Especially when the bell tolls for them. When layoffs happen.

Historically, being laid off was a matter of shame for workers. At that time, it was a matter of more shame for the employer too. The resulting stress and agony to the worker has been known to have long-lasting psychological impacts.

But since the1980s, after Neutron Jack, former CEO of GE, popularized them, layoffs became a norm. In other words, they became less of a taboo on employers’ shamelessness compass.

Tech industry, though, didn’t have its fair share of layoffs barring glaring example of Nokia, who handled it quite well for employees. Nokia paid huge sums toward retraining and severance. Top Nokia executives even helped setting aside startup money toward building newer ventures that could act as shock absorbers.

IBM, Intel, Qualcomm, Snapchat, Yahoo, Verizon, AOL all have fired people in recent years, but they were less noticeable due to smaller layoff volumes.

And they all were dream companies for developers in their respective times.

When It Gets Worse

Layoffs are not necessarily born out of losses. It is completely possible that you are laid off and the guy next to your cubicle is given a Porsche despite performing poorer than you.

Laws around layoffs allow a company to fire people even if their smallest department are making losses while bigger, peer ones are doing completely fine.

Companies in Uber generation have been taking advantage of every law around hiring to cut the corners: exploiting contractors, hiring and firing en masse.

Layoffs do not necessarily add up to cut their long-term losses, as anyone can see it obviously, but they act as an eyewash to panicking investors and media. They save the stocks from plummeting, thus putting a stop on founders’ depleting fortunes (that were created from zilch personal investments).

When such layoffs are endorsed/neglected by legal and governmental framework, their founders become flag-bearers of personal wealth creation benchmarks:
  • Raise by 1000x valuations
  • Hire in thousands and flood media feeds with revolution stories
  • Wait until balance sheets show up with losses, keep selling their own stakes as and when term sheets allow
  • If products start profiting, hire even more, spawn more verticles, instead of rewarding the original profit-maker developers
  • At the slightest sign of losses in revenue predictions, fire people as soon as stocks start plummeting.
The worst-case paradoxical scenario of layoff is visible in the software industry because it is the only industry where you work toward your own obsolescence.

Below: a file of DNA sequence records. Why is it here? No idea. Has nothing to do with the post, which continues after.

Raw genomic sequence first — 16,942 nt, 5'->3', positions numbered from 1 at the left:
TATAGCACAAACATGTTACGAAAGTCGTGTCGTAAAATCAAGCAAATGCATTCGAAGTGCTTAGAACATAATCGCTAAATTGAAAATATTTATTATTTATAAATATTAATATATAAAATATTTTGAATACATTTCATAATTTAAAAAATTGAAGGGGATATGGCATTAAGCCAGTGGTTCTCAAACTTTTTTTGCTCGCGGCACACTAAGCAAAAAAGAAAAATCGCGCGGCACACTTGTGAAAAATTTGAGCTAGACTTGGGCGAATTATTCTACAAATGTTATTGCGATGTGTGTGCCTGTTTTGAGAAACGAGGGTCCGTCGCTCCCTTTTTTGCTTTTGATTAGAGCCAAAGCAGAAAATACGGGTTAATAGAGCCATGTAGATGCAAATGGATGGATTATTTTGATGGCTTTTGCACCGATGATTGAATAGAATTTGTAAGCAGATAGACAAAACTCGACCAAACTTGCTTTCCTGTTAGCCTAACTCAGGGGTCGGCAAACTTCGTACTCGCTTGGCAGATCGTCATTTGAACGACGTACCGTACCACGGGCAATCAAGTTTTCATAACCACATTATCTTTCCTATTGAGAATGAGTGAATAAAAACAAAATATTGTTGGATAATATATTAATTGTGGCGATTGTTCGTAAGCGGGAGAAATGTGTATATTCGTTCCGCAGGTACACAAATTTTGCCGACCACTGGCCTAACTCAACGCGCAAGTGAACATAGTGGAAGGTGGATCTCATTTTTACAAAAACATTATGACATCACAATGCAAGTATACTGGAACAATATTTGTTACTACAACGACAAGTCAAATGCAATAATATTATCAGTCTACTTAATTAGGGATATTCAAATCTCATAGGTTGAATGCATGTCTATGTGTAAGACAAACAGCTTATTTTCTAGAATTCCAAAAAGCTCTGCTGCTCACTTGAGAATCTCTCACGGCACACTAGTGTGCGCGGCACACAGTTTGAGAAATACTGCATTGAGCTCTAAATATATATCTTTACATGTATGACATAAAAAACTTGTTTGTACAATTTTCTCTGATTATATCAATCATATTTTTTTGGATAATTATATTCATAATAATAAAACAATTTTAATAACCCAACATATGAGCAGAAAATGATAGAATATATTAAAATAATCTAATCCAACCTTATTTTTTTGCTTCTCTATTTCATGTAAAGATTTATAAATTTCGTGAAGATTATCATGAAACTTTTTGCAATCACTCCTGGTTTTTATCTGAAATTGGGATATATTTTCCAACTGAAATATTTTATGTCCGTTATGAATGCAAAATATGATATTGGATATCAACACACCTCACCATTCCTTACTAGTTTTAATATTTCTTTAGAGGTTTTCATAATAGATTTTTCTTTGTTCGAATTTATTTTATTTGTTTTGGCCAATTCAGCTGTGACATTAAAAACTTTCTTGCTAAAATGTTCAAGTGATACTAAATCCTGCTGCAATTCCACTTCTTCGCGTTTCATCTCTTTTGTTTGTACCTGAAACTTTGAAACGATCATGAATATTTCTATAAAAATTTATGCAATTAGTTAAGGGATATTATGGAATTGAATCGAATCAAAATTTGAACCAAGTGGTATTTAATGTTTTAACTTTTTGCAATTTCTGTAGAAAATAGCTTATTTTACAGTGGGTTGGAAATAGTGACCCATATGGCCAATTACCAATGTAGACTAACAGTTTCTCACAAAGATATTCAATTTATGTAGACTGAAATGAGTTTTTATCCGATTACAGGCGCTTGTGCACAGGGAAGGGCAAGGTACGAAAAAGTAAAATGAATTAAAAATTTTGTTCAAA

Once you deliver a product, the company can keep reaping its profit by hiring 10 customer care reps from Asia, all employed from your one salary.

As a software engineer, you can’t control when you will be laid off, but you can surely control how to deal with it — at least psychologically.

How Programmers Can Get Rid of This Stress?

Stop targeting flagship companies on a stressful level. Stop being part of the rat race.

If you love reading Cracking the Code Interview, it’s totally fine. If you love getting higher ranks at TopCoder, go for it.

But do it for the sake of love of programming. Do it for yourself. Do it to make your present work deliverable.

It will inflate your perception of your self-worth and help your future startup endeavors.

Expect more from you to create world-class software. Learning how to sort an array 59 different ways isn’t going to give you that.

Doing a full project worth completing from scratch will make you a more complete developer than 1,000 Leetcode assignments.

Do not chase a certain company who can fire you any Friday at a time when you have no way other than scheduling some more interviews as your severances run out.

Conclusion

The easy way is in front of you. Today’s FAAMG, however high on their hiring spree, can be disrupted and defeated by tomorrow’s unicorns.

The midnight oil you burn after stressful interview preparation may not give you that cushy nap pod forever. Instead, build your software skills around your favorite side project.

Instead of mindless interview preparation chasing FAAMG, it can support you during the dreaded layoff and buy you 1,000 nap pods for your employees someday. Who knows?